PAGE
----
How can I initialize a constant to use it as a size parameter for a bitset object, such that it takes its value from anothe non-constant variable?

int x=2;
int y=Some_Function(x);
const int z=y;
bitset<z> b;
  • Looks like it should work. – Martin York Aug 17 '11 at 18:04
  • @Tarek: The example you quoted should work fine. – Alok Save Aug 17 '11 at 18:04
  • 2
    You can't just declare an int as const and use it as the size of an array (without using dynamic allocation). It has to be constant at compile time, not runtime. – Seth Carnegie Aug 17 '11 at 18:06
  • If you show us the actual computation, maybe we can help you with some template hackery. Or you could just use std::vector... – fredoverflow Aug 17 '11 at 18:07
  • If Some_Function(x); is simple, add it here and we might be able to make a compile-time equivalent for you. – Mooing Duck Aug 17 '11 at 19:15

You cannot do that because size of arrays or the template parameter tostd::bitset has to be compile-time constant, not runtime constant. The const value must be known at compile-time itself, in order to be used as array-size, or in std::bitset.

int x = getSize();
const int y = x;  //ok - runtime const. y cannot be changed; x can be changed!
int a[y];         //error in ISO C++ - y is not known at compile time!
std::bitset<y> b; //error in ISO C++ - y is not known at compile time!

const int z = 10; //ok - compile-time const. z cannot be changed!
int c[z];         //ok - z is known at compile time!
std::bitset<z> d; //ok - z is known at compile time!

The above code and comments are made according to C++98 and C++03.

However, in C++11, y will be compile-time constant, and the code involving y would compile if y is initialized as:

 const int y = getSize(); //i.e not using `x` to initialize it.

and getSize() is defined as:

 constexpr int getSize() { /*return some compile-time constant*/ }

The keyword constexpr has been added to C++11 to define generalize constant expressions.

  • In C++11 const int y = getSize(); could work, when getSize() is constexpr – PlasmaHH Aug 17 '11 at 18:54

There's a difference between a constant variable and a compile-time constant. Compare:

int main(int argc, char* argv[])
  const int i = argc; // constant

This variable i is constant with the function scope, but its value is unknown at compile time.

On the other hand, the following two are compile-time constants:

const int a = 12;

int f(int n) { return 2 * n; }  // see below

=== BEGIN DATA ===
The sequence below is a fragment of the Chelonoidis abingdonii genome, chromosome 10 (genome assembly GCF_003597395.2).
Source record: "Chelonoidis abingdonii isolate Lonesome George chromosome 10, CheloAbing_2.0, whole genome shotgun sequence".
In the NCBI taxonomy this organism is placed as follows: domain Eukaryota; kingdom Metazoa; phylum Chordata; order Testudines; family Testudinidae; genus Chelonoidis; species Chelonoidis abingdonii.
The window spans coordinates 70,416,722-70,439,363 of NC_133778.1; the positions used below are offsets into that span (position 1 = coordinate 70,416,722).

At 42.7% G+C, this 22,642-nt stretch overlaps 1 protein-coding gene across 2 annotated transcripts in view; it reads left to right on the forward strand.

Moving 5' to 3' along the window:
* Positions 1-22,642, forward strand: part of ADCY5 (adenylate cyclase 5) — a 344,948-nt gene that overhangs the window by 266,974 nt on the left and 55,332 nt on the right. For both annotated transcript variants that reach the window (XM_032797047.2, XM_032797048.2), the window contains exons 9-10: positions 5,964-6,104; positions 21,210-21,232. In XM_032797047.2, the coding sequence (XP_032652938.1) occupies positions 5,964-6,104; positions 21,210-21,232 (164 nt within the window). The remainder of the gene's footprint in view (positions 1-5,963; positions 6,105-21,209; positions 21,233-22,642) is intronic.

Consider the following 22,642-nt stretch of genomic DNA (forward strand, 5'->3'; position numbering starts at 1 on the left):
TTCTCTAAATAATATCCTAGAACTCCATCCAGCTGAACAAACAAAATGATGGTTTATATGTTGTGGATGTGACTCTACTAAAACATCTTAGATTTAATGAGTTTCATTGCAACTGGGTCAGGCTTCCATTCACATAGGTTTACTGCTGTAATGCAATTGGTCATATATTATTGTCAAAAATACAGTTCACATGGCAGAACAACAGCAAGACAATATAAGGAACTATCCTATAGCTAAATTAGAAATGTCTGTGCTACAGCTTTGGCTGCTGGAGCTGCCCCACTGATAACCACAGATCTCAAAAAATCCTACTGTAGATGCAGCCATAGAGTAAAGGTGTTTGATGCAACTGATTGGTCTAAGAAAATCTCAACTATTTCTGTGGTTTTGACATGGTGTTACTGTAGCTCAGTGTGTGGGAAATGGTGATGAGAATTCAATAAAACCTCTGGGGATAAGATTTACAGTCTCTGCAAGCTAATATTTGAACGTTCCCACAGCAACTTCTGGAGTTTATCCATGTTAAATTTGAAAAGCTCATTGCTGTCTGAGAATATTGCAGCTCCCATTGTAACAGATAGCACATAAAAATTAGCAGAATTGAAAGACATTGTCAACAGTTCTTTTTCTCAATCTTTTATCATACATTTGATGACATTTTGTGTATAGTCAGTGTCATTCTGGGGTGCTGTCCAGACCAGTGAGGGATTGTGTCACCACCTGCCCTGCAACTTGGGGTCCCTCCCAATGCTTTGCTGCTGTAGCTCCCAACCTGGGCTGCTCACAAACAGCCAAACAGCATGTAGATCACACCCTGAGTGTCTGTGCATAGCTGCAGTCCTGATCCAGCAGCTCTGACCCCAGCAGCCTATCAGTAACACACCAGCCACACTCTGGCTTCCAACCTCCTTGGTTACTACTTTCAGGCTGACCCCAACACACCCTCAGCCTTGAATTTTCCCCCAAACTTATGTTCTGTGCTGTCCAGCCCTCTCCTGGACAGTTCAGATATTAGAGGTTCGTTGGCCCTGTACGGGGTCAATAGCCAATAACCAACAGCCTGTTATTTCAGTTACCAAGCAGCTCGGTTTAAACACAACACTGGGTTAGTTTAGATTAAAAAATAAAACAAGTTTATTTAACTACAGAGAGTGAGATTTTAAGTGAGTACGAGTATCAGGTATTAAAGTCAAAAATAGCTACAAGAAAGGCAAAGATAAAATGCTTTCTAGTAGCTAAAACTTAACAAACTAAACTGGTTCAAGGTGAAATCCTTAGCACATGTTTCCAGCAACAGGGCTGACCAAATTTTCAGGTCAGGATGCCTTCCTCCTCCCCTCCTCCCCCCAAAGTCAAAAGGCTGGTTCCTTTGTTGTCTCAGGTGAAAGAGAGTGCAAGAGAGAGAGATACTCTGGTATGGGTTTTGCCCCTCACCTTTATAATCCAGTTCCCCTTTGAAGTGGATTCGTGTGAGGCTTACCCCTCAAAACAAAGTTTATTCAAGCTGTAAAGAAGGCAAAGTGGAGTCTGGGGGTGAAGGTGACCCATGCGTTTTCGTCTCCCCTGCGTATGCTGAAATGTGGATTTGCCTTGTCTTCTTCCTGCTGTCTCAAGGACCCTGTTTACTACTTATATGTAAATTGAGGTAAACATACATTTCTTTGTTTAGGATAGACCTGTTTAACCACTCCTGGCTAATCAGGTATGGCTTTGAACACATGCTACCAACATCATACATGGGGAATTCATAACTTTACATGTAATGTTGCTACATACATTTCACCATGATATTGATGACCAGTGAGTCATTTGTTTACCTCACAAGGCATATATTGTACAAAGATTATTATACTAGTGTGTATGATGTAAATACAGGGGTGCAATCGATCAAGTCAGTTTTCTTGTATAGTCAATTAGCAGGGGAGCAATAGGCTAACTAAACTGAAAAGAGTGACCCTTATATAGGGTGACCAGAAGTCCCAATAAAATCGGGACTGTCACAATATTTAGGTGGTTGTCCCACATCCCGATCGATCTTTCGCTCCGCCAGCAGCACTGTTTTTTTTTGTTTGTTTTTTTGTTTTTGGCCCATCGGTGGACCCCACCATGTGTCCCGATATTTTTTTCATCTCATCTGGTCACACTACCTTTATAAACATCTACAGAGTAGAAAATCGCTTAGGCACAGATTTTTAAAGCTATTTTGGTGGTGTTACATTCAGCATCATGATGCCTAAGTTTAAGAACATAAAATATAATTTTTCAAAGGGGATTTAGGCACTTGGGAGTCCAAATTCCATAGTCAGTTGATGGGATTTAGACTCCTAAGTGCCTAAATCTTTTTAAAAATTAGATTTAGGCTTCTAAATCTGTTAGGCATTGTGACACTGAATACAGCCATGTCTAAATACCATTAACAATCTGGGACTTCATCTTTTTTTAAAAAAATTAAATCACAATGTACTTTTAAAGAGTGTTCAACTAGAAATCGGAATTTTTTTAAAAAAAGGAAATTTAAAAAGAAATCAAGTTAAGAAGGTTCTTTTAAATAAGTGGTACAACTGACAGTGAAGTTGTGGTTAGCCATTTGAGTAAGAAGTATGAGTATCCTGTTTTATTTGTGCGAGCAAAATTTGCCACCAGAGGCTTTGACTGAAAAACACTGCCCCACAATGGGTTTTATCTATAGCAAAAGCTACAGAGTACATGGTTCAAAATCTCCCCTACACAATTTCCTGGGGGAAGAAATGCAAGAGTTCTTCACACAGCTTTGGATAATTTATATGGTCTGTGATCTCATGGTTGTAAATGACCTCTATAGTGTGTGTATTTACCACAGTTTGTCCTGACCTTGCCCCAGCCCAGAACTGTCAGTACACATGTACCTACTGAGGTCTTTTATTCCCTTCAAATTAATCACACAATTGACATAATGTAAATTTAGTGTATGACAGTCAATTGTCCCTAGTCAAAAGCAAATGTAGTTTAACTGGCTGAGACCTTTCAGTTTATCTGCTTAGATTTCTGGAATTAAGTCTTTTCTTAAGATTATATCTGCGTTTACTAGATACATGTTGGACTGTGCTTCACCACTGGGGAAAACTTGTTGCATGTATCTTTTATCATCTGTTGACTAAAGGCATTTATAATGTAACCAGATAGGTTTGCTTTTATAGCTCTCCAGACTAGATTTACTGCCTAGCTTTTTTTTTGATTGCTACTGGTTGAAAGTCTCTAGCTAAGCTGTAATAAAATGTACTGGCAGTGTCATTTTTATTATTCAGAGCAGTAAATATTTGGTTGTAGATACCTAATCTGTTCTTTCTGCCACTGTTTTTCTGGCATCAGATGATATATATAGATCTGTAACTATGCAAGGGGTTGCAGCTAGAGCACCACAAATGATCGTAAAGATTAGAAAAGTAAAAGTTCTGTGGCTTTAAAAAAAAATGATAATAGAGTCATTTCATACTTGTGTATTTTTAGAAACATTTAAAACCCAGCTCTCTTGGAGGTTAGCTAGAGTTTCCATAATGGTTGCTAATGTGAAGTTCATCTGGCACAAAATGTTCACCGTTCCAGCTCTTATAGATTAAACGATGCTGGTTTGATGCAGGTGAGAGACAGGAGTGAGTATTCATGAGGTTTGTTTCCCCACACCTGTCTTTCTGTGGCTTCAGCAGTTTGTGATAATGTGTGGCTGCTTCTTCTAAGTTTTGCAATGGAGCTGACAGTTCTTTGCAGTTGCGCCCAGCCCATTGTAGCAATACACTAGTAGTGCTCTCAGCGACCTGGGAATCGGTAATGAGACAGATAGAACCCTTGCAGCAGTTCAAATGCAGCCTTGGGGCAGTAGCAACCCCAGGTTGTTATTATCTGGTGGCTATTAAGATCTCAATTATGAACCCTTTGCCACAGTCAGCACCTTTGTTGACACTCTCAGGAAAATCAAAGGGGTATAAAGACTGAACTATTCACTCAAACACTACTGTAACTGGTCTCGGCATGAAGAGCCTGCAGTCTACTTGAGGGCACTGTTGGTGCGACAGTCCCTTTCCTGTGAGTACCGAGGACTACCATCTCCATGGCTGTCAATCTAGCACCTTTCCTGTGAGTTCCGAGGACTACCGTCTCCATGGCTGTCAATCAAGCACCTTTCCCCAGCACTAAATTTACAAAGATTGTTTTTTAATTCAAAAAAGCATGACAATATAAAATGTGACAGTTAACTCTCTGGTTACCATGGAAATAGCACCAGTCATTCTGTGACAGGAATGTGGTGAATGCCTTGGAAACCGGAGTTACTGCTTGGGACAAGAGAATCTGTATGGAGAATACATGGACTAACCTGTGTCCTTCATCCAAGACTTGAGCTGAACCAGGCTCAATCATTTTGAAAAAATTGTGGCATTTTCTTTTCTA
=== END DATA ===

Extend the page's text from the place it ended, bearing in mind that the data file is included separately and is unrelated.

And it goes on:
const int b = f(6);

Both a and b are known at compile time.

Only compile-time constants can be used as array sizes or template parameters! (Templates are essentially code generation machines, so the code has to be generated before the final program can be compiled.)

std::bitset<a> B1; // OK, same as std::bitset<12>
std::bitset<b> B2; // OK in C++11, not allowed in C++98/03

// but, in main() above:
std::bitset<i> B3; // Cannot do, we don't know i at compile-time!

Note that in C++98/03, b is not actually formally recognized as a compile-time constant. C++11 fixes this by allowing f to be declared constexpr, meaning it's allowed to compute compile-time constant expressions (if all its arguments are themselves constant).

  • The answer appropriately answers the intent of the OP, probably you should also mention that that the code snippet S/He mentions is perfectly valid and that is the least of his problems. – Alok Save Aug 17 '11 at 18:08
  • @Als: I think the OP has edited the question, now the snippet is no longer valid :-) – Kerrek SB Aug 17 '11 at 18:12
  • Woops, My Slow Beasty Dell! :-) – Alok Save Aug 17 '11 at 18:13
  • @Kerrek: std::bitset<b> B2 wouldn't compile, in my opinion. The compiler wouldn't execute f(6) to initialize b at compile-time itself. – Nawaz Aug 17 '11 at 18:19
  • @Kerrek SB: I have a question about Example 2. You can achieve something similar in C++11 with constexpr, but out of curiosity, is b really known at compile time? I.e., does the compiler actually evaluate f(6)? – Jacob Aug 17 '11 at 18:23

Let's distinguish between compile-time constants and variables with const slapped on them. Yours is the latter kind; only the former kind can serve as array size (before C++0).

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